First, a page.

I should, however, be misleading the House if I led it to suppose that the delay which has taken place is due only to a shortfall in earnings by contractors for various reasons. We have pursued a definite policy of giving a somewhat higher measure of priority to materials needed for exports. The grave financial crisis under which we are labouring supplies more than sufficient explanation for this decision. We depend upon exports to purchase the imports of food and raw materials without which we can neither re-arm nor live as a solvent economic society.

The expenditure set forth in the White Paper on Defence, and the Estimates of the three Service Departments which will shortly be brought before the House, represent the utmost that we can do during the present year; and it is certainly much more than any other country in the free world, except the United States of America, has attempted.

I am not suggesting that it is sufficient for our safety in the event of war, and I rely on the rapidly growing and already overwhelming power of the United States in the atomic bomb to provide the deterrents against an act of aggression during the period of forming a defensive front in Western Europe. I hope and I believe that this will deter; but, of course, I cannot make promises or prophecies, or give guarantees. I accept responsibility only for doing all that was possible, having regard to the state of our defences and economic position when, after an interval of more than six years, the Conservative Party resumed office 19 weeks ago.

My first impression on looking round the scene at home in November as Minister of Defence was a sense of extreme nakedness such as I had never felt before in peace or war—almost as though I was living in a nudist colony. When the 6th Armoured and the 3rd Infantry Divisions had left the country in pursuance of orders given or policies decided upon in the days of the late Administration, we had not a single Regular combat formation in the country; and although a seaborne invasion does not seem likely in view of our and Allied naval power in surface ships, I thought it right to take what precautions were possible against paratroop descents, and I spoke, as the House may remember, about the importance of our showing the back of a hedgehog rather than the paunch of a rabbit to any unfriendly eye that might contemplate our island from above.

There were at that time a quarter of a million—249,000 was the exact figure—of officers and men in depôts and training centres of many kinds. Most of these men, though uniformed British soldiers, had little combatant organisation or value. They were engaged in preparing and maintaining the considerable Forces which had been spread about the world. in Europe, Asia and Africa. I considered it imperative to impart a combatant value to this potentially powerful body of British soldiers costing at least £400 a year each. Rapid progress has been made with this policy. All these men are now supplied with rifles and machine guns and with ammunition, and they are organised into effective fighting groups which now comprise 502 mobile columns.

These Forces are not, indeed, of the efficiency of the units on the Continent and overseas. Nor do they need to be. They are capable of giving a good account of themselves and of imposing a considerable deterrent upon any airborne adventure by being able to kill or capture the ones who land. The process has been greatly strengthened by the sailors ashore and the Air Force ground men, who also make important contributions. I am told by the weekly reports for which I called that morale is high, and that all ranks understand and have welcomed the reality and importance of their new duties, and that they like to feel that they are guarding their homes and their fellow countrymen as well as learning or teaching.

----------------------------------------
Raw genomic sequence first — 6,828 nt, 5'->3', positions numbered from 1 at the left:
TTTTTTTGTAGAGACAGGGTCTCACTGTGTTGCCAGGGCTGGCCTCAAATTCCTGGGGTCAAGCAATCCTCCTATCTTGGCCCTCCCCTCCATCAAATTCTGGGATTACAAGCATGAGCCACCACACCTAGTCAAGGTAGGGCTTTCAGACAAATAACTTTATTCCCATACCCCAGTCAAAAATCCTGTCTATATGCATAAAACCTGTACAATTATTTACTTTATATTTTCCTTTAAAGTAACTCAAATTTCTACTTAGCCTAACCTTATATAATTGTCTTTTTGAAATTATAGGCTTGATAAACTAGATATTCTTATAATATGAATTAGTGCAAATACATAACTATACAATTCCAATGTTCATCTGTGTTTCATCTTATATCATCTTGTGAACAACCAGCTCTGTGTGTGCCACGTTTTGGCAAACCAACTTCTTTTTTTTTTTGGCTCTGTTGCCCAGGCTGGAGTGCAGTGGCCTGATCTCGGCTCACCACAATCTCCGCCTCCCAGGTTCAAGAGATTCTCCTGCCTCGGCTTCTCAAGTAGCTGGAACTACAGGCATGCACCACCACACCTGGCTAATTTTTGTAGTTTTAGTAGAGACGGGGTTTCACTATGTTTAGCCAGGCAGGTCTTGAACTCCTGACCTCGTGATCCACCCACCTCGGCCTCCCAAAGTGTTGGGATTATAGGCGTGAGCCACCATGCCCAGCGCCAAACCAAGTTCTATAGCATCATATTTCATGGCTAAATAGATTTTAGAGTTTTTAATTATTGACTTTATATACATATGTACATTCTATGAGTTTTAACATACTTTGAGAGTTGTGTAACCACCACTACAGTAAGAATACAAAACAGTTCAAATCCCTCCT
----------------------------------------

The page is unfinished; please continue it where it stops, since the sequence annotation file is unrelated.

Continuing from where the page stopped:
About two months ago, on the same line of thought, we started registration for the Home Guard. Since then 30,000 men have registered. This result is solid so far as it goes, but we still need many more volunteers. It may well be that many who have joined have felt that the likelihood of war has somewhat receded, and they think they can make up their minds later on. They must be careful not to leave it too late. If war should come, it will be with violent speed and suddenness, and here at home, with almost all our Regular Army overseas, we must rely to an unusual extent on the Home Guard. Enough resolute men must be armed and ready to aid all the other forms of protection against raids, descents and sabotage.

Although I had felt unable at first sight to provide the Home Guard with uniforms, and even with greatcoats or boots, I decided upon consideration to draw upon our mobilisation reserves to the extent necessary to clothe at least the first 50,000. My successor may do better later on. I have directed the War Office to place, as speedily as possible, all orders for which their Estimates provide in the coming year with the clothing trade, in which a certain amount of unemployment and under-employment, especially in Northern Ireland, had begun to appear.

Thirdly, we have been able, by a severe combing of the tail—not the tail I mentioned just now, but nevertheless a very desirable and necessary process—to produce seven more Regular second battalions of famous regiments which had been imprudently disbanded. I would not use the word "imprudently" if I had not long studied all the economic advantages of the Cardwell system, with a battalion abroad and a battalion at home, and an inter-flow of reserves and reinforcements between them. These battalions now raised, in one of which the hon. Member for Ayrshire, South (Mr. Emrys Hughes) took so much interest—the Black, what was it?